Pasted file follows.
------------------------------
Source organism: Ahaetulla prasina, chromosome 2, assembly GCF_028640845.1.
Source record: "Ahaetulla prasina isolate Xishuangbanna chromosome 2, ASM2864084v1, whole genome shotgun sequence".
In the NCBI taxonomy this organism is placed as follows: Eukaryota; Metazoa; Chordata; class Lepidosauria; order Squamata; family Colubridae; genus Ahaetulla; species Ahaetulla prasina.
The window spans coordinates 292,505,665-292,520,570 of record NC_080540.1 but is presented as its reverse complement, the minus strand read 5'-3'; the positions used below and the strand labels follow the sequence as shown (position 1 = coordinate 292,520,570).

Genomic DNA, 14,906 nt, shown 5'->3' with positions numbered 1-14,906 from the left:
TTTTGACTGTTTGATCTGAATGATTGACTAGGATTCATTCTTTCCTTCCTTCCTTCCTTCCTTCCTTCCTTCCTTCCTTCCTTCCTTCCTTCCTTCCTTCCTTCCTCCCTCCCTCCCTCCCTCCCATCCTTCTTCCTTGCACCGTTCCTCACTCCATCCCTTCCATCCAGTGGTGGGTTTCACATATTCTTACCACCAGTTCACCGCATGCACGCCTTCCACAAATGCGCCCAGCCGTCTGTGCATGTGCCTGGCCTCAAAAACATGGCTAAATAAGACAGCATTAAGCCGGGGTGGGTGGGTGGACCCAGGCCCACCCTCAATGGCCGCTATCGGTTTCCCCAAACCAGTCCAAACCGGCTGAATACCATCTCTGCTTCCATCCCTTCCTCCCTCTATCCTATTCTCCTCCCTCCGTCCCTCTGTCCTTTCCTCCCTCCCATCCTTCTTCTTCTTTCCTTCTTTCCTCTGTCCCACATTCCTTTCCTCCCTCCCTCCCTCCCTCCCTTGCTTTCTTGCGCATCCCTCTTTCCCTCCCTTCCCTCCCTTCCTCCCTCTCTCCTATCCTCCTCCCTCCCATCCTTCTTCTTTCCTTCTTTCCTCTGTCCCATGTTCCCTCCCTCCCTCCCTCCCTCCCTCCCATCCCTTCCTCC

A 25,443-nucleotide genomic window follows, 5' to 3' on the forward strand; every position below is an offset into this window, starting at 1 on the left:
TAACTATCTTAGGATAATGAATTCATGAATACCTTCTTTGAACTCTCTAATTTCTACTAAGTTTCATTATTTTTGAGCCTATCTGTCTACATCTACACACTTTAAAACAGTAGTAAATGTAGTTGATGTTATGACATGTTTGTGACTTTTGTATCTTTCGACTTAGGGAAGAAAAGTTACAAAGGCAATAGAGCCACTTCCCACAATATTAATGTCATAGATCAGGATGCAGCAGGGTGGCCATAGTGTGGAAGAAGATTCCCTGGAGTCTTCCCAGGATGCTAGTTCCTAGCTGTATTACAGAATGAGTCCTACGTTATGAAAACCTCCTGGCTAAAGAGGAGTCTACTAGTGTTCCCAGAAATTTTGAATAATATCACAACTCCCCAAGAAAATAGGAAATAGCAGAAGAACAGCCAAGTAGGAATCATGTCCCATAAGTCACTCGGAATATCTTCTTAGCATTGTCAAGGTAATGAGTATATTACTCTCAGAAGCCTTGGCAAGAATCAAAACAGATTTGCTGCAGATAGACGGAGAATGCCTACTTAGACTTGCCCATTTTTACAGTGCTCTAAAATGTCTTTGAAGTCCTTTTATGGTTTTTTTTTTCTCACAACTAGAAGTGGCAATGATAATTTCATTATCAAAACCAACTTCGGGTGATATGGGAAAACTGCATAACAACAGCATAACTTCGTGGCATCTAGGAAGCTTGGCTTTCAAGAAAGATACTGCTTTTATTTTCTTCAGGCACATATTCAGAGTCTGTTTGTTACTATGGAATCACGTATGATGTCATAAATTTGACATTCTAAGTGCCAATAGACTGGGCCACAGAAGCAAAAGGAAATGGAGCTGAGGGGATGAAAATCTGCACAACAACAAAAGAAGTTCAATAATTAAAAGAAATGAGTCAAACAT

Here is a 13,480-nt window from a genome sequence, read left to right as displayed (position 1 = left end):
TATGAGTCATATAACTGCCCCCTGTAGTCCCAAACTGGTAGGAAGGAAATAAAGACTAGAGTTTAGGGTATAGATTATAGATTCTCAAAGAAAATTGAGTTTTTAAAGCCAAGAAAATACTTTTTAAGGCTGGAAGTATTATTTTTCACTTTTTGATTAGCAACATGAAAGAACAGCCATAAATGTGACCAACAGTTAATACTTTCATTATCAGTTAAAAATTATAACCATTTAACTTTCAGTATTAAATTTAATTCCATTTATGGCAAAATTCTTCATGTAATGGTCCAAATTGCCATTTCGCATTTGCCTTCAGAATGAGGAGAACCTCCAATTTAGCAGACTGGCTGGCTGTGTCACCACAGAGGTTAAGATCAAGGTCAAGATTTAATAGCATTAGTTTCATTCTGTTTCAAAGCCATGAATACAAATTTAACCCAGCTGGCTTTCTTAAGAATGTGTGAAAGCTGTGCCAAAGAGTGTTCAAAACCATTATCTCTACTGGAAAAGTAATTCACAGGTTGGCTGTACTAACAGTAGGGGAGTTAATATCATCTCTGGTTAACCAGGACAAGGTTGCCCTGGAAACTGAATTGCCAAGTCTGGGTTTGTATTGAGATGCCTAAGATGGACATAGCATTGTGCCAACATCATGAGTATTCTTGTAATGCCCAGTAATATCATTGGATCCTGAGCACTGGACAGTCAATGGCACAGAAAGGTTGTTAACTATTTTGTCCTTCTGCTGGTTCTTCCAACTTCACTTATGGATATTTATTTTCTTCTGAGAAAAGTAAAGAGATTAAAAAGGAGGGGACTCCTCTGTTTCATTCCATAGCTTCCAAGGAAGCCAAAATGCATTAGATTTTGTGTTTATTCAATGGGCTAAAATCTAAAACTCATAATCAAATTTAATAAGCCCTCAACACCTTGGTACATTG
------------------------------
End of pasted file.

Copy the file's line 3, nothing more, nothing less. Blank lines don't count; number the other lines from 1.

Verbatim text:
In the NCBI taxonomy this organism is placed as follows: Eukaryota; Metazoa; Chordata; class Lepidosauria; order Squamata; family Colubridae; genus Ahaetulla; species Ahaetulla prasina.